The lyrics have that same tension. Just look at verse 1:
Christ Jesus lay in death’s strong bands for our offenses given; but now at God’s right hand he stands and brings us life from heaven. Therefore let us joyful be and sing to God right thankfully loud songs of alleluia! Alleluia!
The first two lines are intensely melancholy, so much so that I’m surprised by the heavenly triumph that follows! And before you say, “Hold on, Vincent! What if Martin Luther was only saying something like ‘Christ died for us,’ in the first verse? That could certainly be considered joyful,” hear me out. The whole hymn vacillates between triumph and sorrow:
Verse two is about how all of humanity was enslaved to sin and death (mournful)
Verse three is about Jesus destroying death and taking its crown (triumphal)
Verse four is about the “strange and dreadful strife” when good and evil fought and good won (triumphal, but with mournful undertones)
Verse five compares Jesus to the paschal lamb that died so his blood could save others (could be played either way; suffering love is a complex theme)
Verse six and seven switch into high celebration, explicitly saying that it’s Easter and we should remember it with food, drink, and celebrations (highly triumphal)
When I talked to the class about this particular hymn, it turned out to be a lot less popular than I expected. The most popular complaint was that it was just too gloomy to sing on Easter and too perky to sing on Good Friday. Maybe it could fit in on a Palm/Passion service? But even then you’d have to cut out the verse that explicitly says it’s Easter. It came off like a hymn with some problems that would need solved before it saw it’s day in Sunday worship.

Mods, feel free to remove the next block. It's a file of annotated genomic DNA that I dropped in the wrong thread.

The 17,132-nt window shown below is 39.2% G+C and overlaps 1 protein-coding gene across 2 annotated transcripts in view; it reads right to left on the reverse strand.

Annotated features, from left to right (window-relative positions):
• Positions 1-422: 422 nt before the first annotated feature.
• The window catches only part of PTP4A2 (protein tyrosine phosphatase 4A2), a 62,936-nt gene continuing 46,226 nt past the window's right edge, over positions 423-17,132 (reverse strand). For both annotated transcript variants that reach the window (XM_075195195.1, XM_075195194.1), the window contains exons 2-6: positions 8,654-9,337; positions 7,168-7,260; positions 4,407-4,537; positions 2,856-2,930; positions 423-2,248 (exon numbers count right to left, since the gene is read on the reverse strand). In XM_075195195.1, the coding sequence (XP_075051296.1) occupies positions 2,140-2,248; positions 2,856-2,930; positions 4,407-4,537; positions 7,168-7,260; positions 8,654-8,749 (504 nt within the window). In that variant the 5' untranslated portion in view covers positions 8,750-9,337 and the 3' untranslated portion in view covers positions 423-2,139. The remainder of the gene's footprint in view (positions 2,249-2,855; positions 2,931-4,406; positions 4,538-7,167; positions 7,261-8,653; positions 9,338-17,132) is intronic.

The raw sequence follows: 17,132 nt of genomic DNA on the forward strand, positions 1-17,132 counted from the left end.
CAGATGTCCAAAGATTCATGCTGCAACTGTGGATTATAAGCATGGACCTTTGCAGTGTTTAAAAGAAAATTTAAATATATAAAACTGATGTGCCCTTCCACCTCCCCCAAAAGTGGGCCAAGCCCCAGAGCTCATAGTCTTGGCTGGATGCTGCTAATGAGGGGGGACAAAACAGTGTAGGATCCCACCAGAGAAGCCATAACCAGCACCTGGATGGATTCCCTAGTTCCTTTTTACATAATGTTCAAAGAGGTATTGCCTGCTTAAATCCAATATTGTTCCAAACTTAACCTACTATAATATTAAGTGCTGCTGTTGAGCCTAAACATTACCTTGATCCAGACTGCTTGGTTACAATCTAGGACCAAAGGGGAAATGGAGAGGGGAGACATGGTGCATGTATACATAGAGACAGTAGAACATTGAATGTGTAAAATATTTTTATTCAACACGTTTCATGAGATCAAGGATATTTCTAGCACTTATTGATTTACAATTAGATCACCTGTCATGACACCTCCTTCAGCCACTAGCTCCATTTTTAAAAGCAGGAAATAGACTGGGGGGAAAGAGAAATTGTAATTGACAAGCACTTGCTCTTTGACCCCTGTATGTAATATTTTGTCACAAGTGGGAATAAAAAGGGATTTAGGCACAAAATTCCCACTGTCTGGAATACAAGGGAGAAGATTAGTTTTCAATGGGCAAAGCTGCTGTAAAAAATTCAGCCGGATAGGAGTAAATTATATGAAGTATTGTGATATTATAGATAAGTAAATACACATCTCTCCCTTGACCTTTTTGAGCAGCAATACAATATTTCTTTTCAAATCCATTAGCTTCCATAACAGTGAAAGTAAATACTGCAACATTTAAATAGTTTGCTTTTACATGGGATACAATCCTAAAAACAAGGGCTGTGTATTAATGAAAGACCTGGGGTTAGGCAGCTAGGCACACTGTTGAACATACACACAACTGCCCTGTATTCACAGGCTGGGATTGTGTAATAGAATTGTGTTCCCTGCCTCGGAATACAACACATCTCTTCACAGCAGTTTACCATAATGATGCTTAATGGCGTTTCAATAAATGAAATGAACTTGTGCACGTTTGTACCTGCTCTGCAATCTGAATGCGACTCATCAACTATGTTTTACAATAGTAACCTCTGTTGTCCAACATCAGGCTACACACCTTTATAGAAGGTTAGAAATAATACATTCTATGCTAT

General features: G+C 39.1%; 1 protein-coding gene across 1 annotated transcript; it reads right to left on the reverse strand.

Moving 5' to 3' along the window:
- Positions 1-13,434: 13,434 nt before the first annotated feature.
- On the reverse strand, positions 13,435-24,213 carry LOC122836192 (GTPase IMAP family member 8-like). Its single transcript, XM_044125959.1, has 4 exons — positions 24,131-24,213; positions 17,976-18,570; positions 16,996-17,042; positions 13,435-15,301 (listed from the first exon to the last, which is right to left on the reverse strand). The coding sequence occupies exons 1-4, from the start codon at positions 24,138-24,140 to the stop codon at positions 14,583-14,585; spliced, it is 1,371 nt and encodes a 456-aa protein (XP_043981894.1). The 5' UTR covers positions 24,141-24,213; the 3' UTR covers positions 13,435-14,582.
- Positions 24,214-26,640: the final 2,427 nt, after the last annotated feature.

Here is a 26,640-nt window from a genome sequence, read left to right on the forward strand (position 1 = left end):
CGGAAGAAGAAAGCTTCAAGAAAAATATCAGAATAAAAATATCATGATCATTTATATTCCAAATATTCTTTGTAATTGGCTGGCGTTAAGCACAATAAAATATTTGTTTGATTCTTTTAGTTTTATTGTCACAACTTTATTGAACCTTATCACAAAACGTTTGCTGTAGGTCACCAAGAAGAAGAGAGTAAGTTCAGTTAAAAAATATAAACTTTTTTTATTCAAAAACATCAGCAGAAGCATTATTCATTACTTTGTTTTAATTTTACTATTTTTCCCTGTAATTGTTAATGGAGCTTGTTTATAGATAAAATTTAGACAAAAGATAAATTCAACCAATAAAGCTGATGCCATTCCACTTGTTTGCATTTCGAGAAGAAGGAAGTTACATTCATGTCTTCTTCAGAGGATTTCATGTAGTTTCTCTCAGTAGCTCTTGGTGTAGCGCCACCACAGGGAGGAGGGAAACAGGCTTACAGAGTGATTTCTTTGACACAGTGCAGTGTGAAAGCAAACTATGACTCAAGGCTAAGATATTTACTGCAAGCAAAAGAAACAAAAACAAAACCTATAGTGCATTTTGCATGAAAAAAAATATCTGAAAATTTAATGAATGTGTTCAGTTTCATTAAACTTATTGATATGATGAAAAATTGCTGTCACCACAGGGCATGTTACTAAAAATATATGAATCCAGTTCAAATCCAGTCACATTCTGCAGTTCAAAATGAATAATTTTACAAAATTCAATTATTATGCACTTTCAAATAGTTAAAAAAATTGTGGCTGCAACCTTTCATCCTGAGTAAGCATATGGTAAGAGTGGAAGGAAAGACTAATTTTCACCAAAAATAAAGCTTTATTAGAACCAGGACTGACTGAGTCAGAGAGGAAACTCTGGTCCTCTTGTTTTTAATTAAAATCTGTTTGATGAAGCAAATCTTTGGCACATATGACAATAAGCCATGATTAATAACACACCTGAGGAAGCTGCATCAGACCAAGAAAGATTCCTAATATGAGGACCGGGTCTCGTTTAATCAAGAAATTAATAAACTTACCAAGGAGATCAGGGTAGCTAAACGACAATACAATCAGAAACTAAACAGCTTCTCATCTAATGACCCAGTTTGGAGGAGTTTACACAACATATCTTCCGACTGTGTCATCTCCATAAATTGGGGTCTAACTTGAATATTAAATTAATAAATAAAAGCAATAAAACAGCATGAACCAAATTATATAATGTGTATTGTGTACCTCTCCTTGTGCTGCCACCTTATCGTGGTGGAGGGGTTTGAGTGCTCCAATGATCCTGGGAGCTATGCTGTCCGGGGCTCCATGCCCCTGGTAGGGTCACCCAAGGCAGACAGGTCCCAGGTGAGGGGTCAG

Apparently the people who compiled the United Methodist Hymnal felt the same way. They cut verses two, three, and five, removing the themes of death, sin, and atonement (the stuff we usually associate with Good Friday). What’s left is significantly more triumphal. Given that verse six and seven are the only two “very triumphal” verses, the percent of the hymn dedicated purely to celebration rockets up from 28% pre-edit to 50% post-edit. This is a common edit of the hymn shared by most mainline denominations and a few evangelical ones.
I can’t help but feel we’re losing something with edits like this. The tension between joy and sorrow and the battle between good and evil are what made the song interesting to begin with! If we ditch that, what are we left with? A weird, subpar Easter hymn that’s arbitrarily in a minor key. Gross. But I get what they were trying to do! They wanted to tip the balance between joy and sorrow in favor of joy! They wanted to resolve the tension and make it a little more Eastery! But resolving that tension made it boring and odd.
If were going to give it some tweaks to help it find a place in worship, a better solution (in my mind) is showcased by efforts like the band Koine. Rather than remove the tension between the celebratory stuff and the mournful stuff, they leaned into that tension. They removed verses 6 and 7 (the explicit references to Easter) and basically turned it into a Good Friday hymn:
Now that’s worth singing! The minor key makes sense. I get it. The sweetness of salvation and the bitterness of Christ’s death are properly intermingled. It feels a lot more loyal to Luther’s original intent as well. I can’t fathom someone asking him if they could ditch the stuff about Christ’s death and sin and him saying, “Oh, for sure! Now that I think about it, it was a little gloomy.” Not a chance.